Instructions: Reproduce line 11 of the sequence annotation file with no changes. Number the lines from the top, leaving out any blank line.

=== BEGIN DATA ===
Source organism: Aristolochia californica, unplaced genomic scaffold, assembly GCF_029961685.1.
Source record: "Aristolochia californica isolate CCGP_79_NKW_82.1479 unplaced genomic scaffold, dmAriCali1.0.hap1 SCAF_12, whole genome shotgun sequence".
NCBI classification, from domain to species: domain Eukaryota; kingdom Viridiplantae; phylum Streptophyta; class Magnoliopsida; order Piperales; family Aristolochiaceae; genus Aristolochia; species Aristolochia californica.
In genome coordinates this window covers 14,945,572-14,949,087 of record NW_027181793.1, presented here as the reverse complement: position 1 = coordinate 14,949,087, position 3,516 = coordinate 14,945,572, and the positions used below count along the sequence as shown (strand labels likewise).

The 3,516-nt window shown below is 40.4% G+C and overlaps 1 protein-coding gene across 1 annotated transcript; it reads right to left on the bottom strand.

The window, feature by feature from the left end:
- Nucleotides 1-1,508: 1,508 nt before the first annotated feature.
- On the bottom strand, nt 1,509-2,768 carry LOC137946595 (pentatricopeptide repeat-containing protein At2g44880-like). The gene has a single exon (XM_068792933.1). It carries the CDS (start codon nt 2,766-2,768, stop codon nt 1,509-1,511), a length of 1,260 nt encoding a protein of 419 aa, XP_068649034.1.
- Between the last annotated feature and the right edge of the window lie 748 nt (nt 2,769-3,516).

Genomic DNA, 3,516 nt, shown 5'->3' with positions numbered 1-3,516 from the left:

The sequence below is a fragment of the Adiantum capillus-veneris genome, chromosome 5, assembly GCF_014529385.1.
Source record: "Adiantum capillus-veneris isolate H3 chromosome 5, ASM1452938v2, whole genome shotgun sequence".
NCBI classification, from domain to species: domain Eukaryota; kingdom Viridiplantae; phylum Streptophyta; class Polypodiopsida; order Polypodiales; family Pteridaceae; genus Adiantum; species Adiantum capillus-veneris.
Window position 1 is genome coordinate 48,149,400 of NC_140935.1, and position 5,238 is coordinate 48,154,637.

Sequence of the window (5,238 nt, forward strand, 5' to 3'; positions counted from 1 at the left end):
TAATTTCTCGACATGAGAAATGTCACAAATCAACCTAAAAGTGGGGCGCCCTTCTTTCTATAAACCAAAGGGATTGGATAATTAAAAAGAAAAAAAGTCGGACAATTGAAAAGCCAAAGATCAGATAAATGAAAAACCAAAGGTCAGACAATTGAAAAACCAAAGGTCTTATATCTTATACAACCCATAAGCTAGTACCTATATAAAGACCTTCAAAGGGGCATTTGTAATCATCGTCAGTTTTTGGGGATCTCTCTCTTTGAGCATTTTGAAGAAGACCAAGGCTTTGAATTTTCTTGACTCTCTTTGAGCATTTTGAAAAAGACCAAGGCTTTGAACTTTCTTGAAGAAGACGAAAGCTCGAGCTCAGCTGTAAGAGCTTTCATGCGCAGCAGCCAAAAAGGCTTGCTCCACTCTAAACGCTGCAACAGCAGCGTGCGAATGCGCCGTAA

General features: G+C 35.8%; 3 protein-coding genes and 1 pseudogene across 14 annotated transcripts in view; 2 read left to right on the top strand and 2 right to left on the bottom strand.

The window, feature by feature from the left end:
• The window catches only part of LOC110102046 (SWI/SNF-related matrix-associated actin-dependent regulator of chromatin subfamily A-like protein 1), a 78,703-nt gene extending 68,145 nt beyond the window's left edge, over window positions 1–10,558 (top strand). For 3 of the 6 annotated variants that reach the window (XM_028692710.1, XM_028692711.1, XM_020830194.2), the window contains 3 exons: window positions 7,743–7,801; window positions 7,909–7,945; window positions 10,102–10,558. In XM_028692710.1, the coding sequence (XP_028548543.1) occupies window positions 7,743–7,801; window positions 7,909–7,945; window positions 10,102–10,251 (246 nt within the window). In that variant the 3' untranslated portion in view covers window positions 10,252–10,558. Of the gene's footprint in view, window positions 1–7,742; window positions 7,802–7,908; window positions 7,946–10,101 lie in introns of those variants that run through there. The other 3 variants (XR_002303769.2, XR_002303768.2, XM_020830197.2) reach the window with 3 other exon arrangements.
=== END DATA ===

The sequence below is a fragment of the Adiantum capillus-veneris genome, chromosome 5, assembly GCF_014529385.1.